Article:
#bookreview: Mr Peacock’s Possessions by @LydiaSyson

Format: Hardback
Publisher: Bonnier Zaffre
Published: 17th May 2018
Pages: 432 Pages
Genre: Fiction, Historical, American, Literature.

The Blurb
Oceania 1879. A family of settlers from New Zealand are the sole inhabitants of a remote volcanic island.

For two years they have struggled with the harsh reality of trying to make this unforgiving place a paradise they can call their own. At last, a ship appears. The six Pacific Islanders on board have travelled eight hundred miles across the ocean in search of work and new horizons. Hopes are high for all until a vulnerable boy vanishes. In their search for the lost child, settlers and newcomers together uncover far more than they were looking for. The island¹s secrets force them all to question their deepest convictions.

An intimate, intense and beautifully realised novel of possession, power and the liberating loss of innocence, this will delight fans of MISTER PIP and THE POISONWOOD BIBLE.

Purchase the book: Amazon UK | Book Depository


THE REVIEW

What a wonderfully written piece from Lydia Syson. Mr Peacock’s Possession makes me want to read historical fiction more often than I usually do. Each time I turn the first page of a his-fic, I shy away because I worry that I’m not going to enjoy the topic. However, travelling back to 1879 with Mr Peacock filled my mind with curiosity. I did jump onto Google to find out some more about Oceania which I have to admit is interesting.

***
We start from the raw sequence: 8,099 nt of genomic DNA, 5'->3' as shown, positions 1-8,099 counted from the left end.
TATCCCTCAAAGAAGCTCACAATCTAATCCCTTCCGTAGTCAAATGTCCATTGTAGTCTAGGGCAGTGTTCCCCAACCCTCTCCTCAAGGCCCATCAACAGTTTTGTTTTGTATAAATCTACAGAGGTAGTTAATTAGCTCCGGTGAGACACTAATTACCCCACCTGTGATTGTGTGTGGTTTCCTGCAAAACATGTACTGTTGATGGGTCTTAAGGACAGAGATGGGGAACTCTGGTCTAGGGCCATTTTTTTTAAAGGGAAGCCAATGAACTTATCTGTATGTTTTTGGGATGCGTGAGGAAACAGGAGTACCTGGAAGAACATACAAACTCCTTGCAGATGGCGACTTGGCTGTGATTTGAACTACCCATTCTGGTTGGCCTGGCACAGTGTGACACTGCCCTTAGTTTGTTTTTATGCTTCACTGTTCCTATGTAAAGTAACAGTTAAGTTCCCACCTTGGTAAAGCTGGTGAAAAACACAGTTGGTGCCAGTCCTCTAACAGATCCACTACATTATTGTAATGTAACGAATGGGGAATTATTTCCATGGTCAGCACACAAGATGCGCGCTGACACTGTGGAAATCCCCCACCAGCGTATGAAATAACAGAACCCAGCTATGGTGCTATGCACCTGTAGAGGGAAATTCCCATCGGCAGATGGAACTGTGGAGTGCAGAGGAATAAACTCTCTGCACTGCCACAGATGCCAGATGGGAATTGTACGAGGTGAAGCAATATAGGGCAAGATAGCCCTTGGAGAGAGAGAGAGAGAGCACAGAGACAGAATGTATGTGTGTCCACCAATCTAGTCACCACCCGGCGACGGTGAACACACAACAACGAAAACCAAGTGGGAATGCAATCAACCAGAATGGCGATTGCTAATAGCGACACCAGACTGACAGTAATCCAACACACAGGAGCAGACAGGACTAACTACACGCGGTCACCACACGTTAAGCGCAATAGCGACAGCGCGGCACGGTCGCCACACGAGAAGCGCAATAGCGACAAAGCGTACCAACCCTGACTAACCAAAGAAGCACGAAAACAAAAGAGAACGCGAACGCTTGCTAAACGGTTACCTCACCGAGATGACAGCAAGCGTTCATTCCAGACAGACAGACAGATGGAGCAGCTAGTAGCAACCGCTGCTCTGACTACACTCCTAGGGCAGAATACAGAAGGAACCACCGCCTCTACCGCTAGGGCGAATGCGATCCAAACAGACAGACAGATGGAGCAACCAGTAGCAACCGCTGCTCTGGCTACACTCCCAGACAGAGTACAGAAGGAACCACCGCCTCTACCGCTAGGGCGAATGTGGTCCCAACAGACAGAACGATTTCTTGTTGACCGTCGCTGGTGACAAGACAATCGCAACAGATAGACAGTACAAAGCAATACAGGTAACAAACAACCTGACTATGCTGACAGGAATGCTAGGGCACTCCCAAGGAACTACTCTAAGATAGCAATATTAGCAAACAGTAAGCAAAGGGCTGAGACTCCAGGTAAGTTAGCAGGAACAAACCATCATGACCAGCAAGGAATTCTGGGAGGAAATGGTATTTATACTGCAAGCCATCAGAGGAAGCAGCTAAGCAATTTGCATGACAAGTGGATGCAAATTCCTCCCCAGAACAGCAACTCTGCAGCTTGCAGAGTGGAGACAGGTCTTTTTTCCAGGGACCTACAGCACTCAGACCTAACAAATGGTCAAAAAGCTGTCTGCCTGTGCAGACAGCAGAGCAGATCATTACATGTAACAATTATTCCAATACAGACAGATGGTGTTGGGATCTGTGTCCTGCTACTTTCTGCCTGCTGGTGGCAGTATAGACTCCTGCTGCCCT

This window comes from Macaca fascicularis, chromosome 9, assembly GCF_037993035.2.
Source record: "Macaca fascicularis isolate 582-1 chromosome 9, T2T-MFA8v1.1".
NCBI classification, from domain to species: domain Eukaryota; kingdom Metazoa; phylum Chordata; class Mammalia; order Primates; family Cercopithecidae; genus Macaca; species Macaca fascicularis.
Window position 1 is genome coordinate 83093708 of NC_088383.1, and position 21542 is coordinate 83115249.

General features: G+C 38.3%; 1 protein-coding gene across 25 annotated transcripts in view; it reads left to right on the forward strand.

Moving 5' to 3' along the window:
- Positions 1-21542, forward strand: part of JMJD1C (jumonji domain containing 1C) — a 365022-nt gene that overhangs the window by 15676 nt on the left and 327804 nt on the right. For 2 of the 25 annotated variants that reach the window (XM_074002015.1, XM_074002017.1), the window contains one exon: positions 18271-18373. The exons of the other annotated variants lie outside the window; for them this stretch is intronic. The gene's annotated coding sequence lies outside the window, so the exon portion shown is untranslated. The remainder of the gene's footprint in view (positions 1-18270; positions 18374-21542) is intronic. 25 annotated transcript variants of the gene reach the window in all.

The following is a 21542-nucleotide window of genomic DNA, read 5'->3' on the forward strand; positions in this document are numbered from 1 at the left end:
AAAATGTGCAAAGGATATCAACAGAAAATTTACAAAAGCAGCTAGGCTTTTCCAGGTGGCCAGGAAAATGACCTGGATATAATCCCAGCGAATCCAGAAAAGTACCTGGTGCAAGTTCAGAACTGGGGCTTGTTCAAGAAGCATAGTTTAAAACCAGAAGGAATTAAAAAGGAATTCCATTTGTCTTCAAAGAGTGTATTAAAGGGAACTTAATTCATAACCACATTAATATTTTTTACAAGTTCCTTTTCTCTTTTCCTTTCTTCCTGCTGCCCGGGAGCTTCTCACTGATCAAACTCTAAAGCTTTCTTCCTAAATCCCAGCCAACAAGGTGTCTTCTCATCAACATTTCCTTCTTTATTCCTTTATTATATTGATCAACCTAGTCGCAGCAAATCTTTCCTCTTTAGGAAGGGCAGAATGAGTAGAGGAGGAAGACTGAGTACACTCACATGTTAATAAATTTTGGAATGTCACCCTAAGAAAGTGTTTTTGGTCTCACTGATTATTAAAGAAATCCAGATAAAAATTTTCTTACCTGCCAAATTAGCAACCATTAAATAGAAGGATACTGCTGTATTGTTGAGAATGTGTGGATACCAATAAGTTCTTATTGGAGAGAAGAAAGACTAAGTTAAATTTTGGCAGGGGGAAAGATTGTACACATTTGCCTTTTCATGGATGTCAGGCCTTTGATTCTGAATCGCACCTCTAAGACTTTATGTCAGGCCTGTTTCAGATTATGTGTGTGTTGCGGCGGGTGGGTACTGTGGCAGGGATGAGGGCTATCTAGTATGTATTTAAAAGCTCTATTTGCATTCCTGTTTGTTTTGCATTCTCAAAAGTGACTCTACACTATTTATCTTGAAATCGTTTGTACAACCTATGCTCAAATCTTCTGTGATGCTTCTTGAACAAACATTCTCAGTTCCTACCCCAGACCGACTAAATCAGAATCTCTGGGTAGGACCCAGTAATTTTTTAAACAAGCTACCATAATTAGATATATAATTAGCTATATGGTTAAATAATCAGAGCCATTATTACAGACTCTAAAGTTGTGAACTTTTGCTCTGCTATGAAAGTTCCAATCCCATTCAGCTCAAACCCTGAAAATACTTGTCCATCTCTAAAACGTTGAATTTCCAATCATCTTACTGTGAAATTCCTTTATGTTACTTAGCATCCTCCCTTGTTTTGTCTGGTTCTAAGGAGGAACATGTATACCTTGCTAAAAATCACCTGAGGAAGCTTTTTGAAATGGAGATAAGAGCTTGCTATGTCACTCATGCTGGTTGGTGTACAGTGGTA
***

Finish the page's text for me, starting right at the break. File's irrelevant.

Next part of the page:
The small New Zealand Island is home to two different communities which come together to make it their home. Sadly, a small child goes missing and in a bid to try and find him all their dark secrets make an appearance.

I thought the book’s title was clever. You presume it is referring to objects that Mr Peacock’s most values when in reality it’s talking about the people of the island. You can sense how the Islanders are feeling by each of their stories. The novel highlights certain characters POVs and their differences.

I noticed from reading page one that the book would air a pessimistic and dark feeling. Given the nature of people’s attitudes during the 19th Century, I doubt life was always a pleasant experience.

Check out the other stops on the tour below!

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